Ok, in capitals so we all hear it:

WHY ARE THE PEOPLE WHO ARE ACTUALLY PAID TO BE OUTRAGED ALL THE TIME LIKE BOLT AND JONES, THE VERY PEOPLE WHO ACCUSE OTHER PEOPLE OF BEING PART OF AN ‘OUTRAGE INDUSTRY”???

But then there’s a lot of things I don’t understand!

For example, what are we to make of this?

“Prime Minister Scott Morrison says his government is in ‘constant appeal’ for the Australian Technical Advisory Group on Immunisation to change its advice on the AstraZeneca vaccine.” Sky News

However the matter doesn’t end there with Scotty thundering at reporters: “Are you suggesting that the government when advised by the technical and advisory group on immunisation, some of the most senior level scientific medicos in the country, tell the government that the preferred vaccine for people of particular ages is 50 then they changed it to 60 that the government should refuse that advice?”

Yep, but the recent brouhaha with Katie Hopkins confuses me even more.

Ok, it’s true that there’s a certain irony that someone who is so hostile to lockdowns would come all the way to Australia just so she could be locked down in the Big Brother house, However, one wonders whether she was ever more than a publicity stunt for Channel 7. You know, “We’ll pay you X amount to come to Australia and be so offensive that we sack you. You can go back home and every news outlet will be giving us free publicity and then you can go back home and do some interviews about cancel culture!”

Win/win!

Anyway, I sort of have trouble when “conservatives” decide that they can break the law because they don’t agree with it. Yeah, yeah, I get that people need to break laws when they feel that they’re unjust or something… But when someone like Sally McManus – that union person – says something about being prepared to do just that, wasn’t she’s told that the LAW is sacrosanct? It’s not up to us to decide, to pick and choose what laws to follow – but hey, she wasn’t a CONSERVATIVE saying that we should break the law. She was one of those people who don’t understand their place and who thinks that they can break laws just because they want to, as opposed to people who have lawyers who can get them off…

Hmm, I’m tempted to make some tasteless joke about Gladys dating her lawyer because she needs someone who can get her off, but that may seem sexist to some and I may be forced to do that optional training that’s meant to solve sexual harassment and bullying in Federal Parliament. Oh wait, it’s optional. Yes, well that should make about as much difference as Scotty’s recent hair transplant makes to the vaccine rollout.

Yes, compare the favourable coverage some publican in Echuca received from Nine News when he decided to defy the lockdown and stay open with how they react when some poor casual worker decides to keep working in breach of health orders. One is doing it because it’s hard to keep a business afloat so we need to be understanding of the pressures, while the other is only doing it so that they can eat.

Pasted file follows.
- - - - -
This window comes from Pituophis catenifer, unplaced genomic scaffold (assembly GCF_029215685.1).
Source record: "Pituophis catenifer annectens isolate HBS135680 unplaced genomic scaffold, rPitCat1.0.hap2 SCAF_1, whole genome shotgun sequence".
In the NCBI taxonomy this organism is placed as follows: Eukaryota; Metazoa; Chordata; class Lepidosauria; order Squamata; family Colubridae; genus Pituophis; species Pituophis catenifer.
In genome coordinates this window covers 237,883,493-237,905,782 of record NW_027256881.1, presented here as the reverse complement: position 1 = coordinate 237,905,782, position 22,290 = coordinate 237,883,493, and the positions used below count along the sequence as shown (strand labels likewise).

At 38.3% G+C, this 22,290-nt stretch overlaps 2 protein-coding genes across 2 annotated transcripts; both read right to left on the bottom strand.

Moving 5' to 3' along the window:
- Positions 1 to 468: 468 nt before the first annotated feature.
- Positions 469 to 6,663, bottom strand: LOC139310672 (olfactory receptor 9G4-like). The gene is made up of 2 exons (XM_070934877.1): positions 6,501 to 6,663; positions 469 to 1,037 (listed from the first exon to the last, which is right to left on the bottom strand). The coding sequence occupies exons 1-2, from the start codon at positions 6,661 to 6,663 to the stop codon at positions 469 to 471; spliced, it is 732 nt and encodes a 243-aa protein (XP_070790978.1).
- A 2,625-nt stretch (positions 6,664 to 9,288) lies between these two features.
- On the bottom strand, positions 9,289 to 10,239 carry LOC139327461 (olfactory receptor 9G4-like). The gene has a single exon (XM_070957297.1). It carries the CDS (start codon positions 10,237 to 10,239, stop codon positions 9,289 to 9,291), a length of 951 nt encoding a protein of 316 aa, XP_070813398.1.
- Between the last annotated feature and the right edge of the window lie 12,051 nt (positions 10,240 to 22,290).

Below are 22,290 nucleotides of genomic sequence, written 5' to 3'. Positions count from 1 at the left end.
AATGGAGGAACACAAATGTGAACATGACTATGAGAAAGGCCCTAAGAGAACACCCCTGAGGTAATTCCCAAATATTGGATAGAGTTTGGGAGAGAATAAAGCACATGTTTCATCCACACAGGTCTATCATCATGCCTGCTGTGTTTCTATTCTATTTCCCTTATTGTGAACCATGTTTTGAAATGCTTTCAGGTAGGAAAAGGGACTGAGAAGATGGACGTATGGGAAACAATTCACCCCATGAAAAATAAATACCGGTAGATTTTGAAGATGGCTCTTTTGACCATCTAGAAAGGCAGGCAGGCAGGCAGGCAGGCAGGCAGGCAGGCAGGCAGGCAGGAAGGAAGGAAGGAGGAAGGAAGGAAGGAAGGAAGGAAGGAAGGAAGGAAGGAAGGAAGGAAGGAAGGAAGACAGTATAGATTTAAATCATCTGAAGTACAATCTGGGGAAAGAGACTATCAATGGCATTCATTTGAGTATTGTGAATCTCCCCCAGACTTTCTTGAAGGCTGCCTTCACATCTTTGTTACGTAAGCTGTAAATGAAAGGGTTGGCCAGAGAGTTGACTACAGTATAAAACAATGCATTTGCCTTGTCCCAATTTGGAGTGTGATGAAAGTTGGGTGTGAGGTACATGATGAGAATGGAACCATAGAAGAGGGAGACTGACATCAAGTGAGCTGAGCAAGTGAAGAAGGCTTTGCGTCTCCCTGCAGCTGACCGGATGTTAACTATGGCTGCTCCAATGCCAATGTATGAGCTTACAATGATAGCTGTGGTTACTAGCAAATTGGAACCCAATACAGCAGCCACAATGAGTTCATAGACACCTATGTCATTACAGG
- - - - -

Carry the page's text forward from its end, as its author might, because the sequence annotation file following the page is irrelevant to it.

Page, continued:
Whatever, it was good to see the PM demonstrate to us all that he’s still alive by holding a press conference where he announced that things were basically on target but just a little bit late and that’s mainly the fault of ATAGI… which, apart from the fact that he told us earlier this year that they wouldn’t be setting targets, does use the term «on target » in a rather unique way. «I was basically there for the ten o’clock meeting, apart from the fact that it started at ten and I arrived at midday! »

Of course, it was offensive of one journalist to suggest that the government do anything other than follow the health advice. That’s why the PM is adopting the Great Barrier Reef strategy. It would be wrong to ignore an independent body, so we’ll do the best we can to pressure them to give us the advice we want to follow. And if that doesn’t work, we can cut their funding like we did with the audit office… Mind you that only works if they’re funded by the government.

Yes, sometimes Scott Morrison just rambles on with meaningless waffles and lies, but other times, he disappears and says nothing.

Either way, his detractors are never satisfied… and speaking of Dutton and Frydenberg, apparently, Dutton thinks he has the numbers but without Mathias there to confirm them, he’s not willing to move. Josh was sure he had the numbers but after a recount, he discovered that he was short by sixty billion…

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Barnaby Has Already Achieved Net Zero!

One thing I’ve noticed about Coalition governments is that they like to tell us that they have a plan. Ok, exactly what it is may not be self-evident. I guess that’s why they need to tell just that there is one even if it’s; a) commercial-in-confidence or; b) part of a booklet that us that doesn’t mention the details but has lots of photos of Coalition MPs or; c) being developed in greater detail to be released some time in the very near future… Yes, in the scheme of human history any time this century is in the near future.